The Thomas Recipe

Others try to ease symptoms of levorphanol withdrawal with a homemade treatment plan including prescription drugs and over-the-counter medicines. One such remedy is the Thomas Recipe, which includes valium or some other benzodiazepine to help the addicted individual sleep. Imodium relieves his diarrhea while mineral supplements ease muscle aches. On or about the fourth day, the person awakens with profound malaise and lack of energy. The Thomas Recipe suggests supplements such as L-Tyrosine with B6, which gives the patient a surge of energy.

While the Thomas Recipe reduces physical symptoms of levorphanol withdrawal a bit, the patient is still at risk for complications such as aspiration, dehydration and relapse. Relapse to levorphanol abuse can result in life threatening overdose. The detoxification process lowers tolerance to levorphanol; a person can overdose on a smaller amount of levorphanol than he used to take before attempting detoxification. Experiencing even a small amount of levorphanol withdrawal can reduce tolerance.


Levorphanol remains in body tissues long after it stops relieving pain or causing euphoria. Levorphanol users must take care not to exceed the recommended dose, as this may result in dangerous overdose. Symptoms of levorphanol overdose include:

  • Breathing that Stops
  • Cold, Clammy Skin
  • Confusion
  • Extreme Drowsiness
  • Fainting
  • Pinpoint Pupils
  • Shallow Breathing
  • Weak Pulse

Levorphanol overdose is a serious, life threatening medical emergency that requires immediate professional care in an emergency room or urgent care clinic. Emergency department doctors administer naloxone and other medications to bring levorphanol down to safe levels. Nurses establish an airway to help the patient breathe, monitor his vital signs and watch for complications. Nurses may empty the patient's stomach or administer charcoal to absorb excess levorphanol. If necessary, nurses and doctors perform life-saving CPR or other emergency measures.

Drug Replacement Therapy

Those without toxic levels of levorphanol can participate in drug replacement therapy, or DRT, which allows the individual to put off the detoxification process until after he has gone through behavioral modification. Doctors prescribe methadone, Suboxone or other drugs that mimic the effects of levorphanol but do not get the patient high. Once he learns how to live without levorphanol, the patient weans himself from the replacement drug by taking increasingly smaller doses further apart.

Some levorphanol-dependent individuals have a difficult time weaning themselves from the replacement drug. Harvard Medical School says that about a quarter of methadone DRT patients eventually quit using DRT altogether, while another 25 percent continues to take the drug and 50 percent go on and off methadone the rest of their lives.

DRT is just one type of MAT, or medically-assisted treatment. Rehabilitation experts agree that MAT helps people overcome dependence on levorphanol or other opioids for several reasons, including:

  • Improved Survival Rates
  • Increased Retention in Treatment
  • Decreased Illicit Opioid Use
  • Decreased Risk for Hepatitis and HIV
  • Decreased Participation in Criminal Activities
  • Increased Employment Rates and Performance
  • Improved Birth Outcomes for Pregnant Women Dependent on Levorphanol

Another type of MAT is inpatient detoxification. During standard detoxification, doctors give the patient naloxone and other medications to reduce his levorphanol levels, and still other drugs to relieve the resulting withdrawal symptoms. Nurses monitor patients for complications and take appropriate action whenever necessary. While standard detoxification reduces the severity and duration of physical withdrawal symptoms as compared to self-detoxification, the patient still battles the demoralizing psychological withdrawal symptoms, which can make him feel incapable or unworthy of a successful recovery.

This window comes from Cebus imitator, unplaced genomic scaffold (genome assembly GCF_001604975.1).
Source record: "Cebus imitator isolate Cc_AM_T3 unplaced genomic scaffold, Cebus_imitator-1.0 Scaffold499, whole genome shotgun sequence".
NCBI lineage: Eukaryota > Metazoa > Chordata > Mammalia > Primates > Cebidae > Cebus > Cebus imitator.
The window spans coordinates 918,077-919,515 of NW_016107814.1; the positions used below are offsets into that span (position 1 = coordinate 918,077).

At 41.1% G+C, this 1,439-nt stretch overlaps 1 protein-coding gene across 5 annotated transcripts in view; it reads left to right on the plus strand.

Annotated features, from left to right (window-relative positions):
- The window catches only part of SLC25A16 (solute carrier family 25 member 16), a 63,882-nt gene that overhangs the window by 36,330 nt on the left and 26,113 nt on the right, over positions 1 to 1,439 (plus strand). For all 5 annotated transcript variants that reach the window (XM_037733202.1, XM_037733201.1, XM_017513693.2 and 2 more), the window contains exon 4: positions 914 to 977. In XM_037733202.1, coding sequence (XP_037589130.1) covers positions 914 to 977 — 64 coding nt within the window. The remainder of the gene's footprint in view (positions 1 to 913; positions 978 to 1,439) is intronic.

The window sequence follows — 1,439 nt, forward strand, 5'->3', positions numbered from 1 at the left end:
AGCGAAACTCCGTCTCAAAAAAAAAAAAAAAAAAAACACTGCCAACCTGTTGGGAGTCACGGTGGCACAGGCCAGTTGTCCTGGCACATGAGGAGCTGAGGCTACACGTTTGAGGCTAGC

Rehabilitation and detoxification experts agree that rapid detox is the most humane and efficient way to detoxify the body from the effects of levorphanol dependence. During rapid detox, board certified anesthesiologists administer sedatives and anesthesia alongside the standard detoxification medications so that the patient dozes in a comfortable "twilight sleep" during the detoxification process. When she awakens a few hours later, she will not remember the demeaning and uncomfortable symptoms of withdrawal. As a result, she will be in better position for effective rehabilitation for her addiction to levorphanol.


Medically assisted detoxification addresses only the individual's physical dependence upon levorphanol. MAT by itself does little to change long-term drug abuse. While detoxification addresses the physical aspects of levorphanol addiction, rehabilitation focuses on the behavioral aspects of this destructive disease.

There are many levorphanol treatment options available, including outpatient therapy, inpatient rehabilitation and long-term residential treatment. No one treatment is appropriate for everyone, but whatever treatment the individual chooses needs to be readily available so that he can engage in therapy regularly. It is important that the patient remain in treatment for an adequate amount of time.

Effective treatment for levorphanol addiction attends to multiple needs of the individual, not just his withdrawal from levorphanol. Medications are an important element of treatment for many patients, especially when combined with counseling and other behavioral therapies. Many people struggling with levorphanol withdrawal have other issues, such as mental disorders that may compromise the individual's attempts to overcome levorphanol withdrawal.

Counselors should assess and modify treatment plans continually to ensure it meets the patient's changing needs. Counselors should require drug testing frequently, as relapses to levorphanol use do occur.

Counselors should test patients for infectious diseases such as HIV/ AIDS, hepatitis B and C, tuberculosis. She should also help patients find ways to reduce the risk of contracting or spreading infectious diseases.